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Dances for Utah

It’s unlikely that when José Limón choreographed “The Winged” in 1966 he had the 200 different species of migratory birds that rely on Utah’s Great Salt Lake at the top of mind. And when Donald McKayle created “I’ve Known Rivers” in 2005, he was inspired by Langston Hughes’ poem “The Negro Speaks of Rivers,” and by Pearl Primus and Janet Collins, not the many river drainages that are being diverted from the Salt Lake. But, what’s wonderful about great art is that it’s timeless—it can conjure many things depending on who is watching and where they come from.


Repertory Dance Theatre in José Limón’s “The Winged,” Donald McKayle’s “I’ve Known Rivers,” and Zvi Gotheiner’s “Dancing the Bears Ears”


Rose Wagner Performing Arts Center, Salt Lake City, UT, April 21, 2023


Sophie Bress

Repertory Dance Theater in “Dancing the Bears Ears” by Zvi Gotheiner. Photograph by Sharon Kain

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Repertory Dance Theatre’s season closer, “Flight,” was a testament to this, using “The Winged” and “I’ve Known Rivers,” plus Zvi Gotheiner’s “Dancing the Bears Ears”—a 2017 commission for the company which directly addresses Utah’s natural resources—to illustrate several of the ecological plights that are heavy on the mind of the state’s residents.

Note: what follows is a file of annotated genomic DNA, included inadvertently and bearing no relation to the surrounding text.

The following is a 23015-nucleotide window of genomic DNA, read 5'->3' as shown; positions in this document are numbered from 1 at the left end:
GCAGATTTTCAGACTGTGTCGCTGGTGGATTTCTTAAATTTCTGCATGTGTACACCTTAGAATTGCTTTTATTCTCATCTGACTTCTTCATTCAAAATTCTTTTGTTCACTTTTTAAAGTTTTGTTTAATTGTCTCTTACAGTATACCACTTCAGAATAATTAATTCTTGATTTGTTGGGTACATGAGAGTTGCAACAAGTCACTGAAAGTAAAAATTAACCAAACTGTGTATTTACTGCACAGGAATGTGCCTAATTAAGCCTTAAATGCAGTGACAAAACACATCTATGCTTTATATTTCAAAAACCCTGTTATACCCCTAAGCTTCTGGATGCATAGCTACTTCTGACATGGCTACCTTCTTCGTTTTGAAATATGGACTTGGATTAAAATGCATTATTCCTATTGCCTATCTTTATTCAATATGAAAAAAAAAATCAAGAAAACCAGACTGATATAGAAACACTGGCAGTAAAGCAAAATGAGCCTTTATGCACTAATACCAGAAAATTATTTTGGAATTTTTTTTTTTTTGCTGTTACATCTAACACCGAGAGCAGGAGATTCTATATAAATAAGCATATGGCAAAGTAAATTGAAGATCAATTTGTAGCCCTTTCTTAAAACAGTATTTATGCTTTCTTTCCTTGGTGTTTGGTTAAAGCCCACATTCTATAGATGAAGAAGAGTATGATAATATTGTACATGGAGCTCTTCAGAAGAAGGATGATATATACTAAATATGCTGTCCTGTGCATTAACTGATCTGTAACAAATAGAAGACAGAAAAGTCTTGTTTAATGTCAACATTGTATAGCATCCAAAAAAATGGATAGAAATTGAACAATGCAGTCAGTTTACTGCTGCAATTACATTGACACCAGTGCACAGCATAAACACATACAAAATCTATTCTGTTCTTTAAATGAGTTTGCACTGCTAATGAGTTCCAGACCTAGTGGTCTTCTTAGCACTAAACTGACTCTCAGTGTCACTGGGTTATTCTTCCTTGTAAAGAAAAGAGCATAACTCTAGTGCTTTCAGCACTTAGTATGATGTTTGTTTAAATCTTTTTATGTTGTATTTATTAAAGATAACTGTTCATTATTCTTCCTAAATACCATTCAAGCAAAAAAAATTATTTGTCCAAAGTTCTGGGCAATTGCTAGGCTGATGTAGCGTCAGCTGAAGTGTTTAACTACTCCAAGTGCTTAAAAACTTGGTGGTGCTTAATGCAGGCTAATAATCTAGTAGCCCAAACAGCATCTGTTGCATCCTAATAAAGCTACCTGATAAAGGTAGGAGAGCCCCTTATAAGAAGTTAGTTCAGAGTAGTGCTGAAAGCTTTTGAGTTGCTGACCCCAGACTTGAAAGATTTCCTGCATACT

Repertory Dance Theater in José Limón's “The Winged.” Photograph by Sharon Kain

In “The Winged,” the first piece of the evening, the nine RDT company members, plus three guest artists, transformed onstage. In ballet, port de bras is often described as coming from the scapulae like wings, but in this classic modern piece, the dancers’s arms were not only wings, they were beaks, talons, and feathers.

Some sections of “The Winged” are playful—the fast, repetitive, and sometimes frantic movement motifs even verged on humor in moments, while other sections were distinctly more serious. The fourth movement duet, “Borrowed Wings,” which was danced by Lindsey Faber and Jacob Lewis during Friday’s performance, was particularly illustrative of this scope, while also adding the themes of nurture and care. As Faber portrayed the stumbles and falls of the young (or perhaps the injured) Lewis supported her until they could both take flight.

The second work of the evening was McKayle’s “I’ve Known Rivers,” performed by Ursula Perry. Although the work was the shortest on the program, Perry displayed as full a range of movement quality as could be expected from a longer work—moving from soft, to delicate, to powerfull in quick succession.

On RDT’s blog, Perry writes about her experience learning the solo: “While learning this piece, I was encouraged to look at my relationship with water, and what memorable and impactful events throughout my life involved water. Its power to clean, demolish, and renew were all on my mind as I dove into the movement and its meaning.”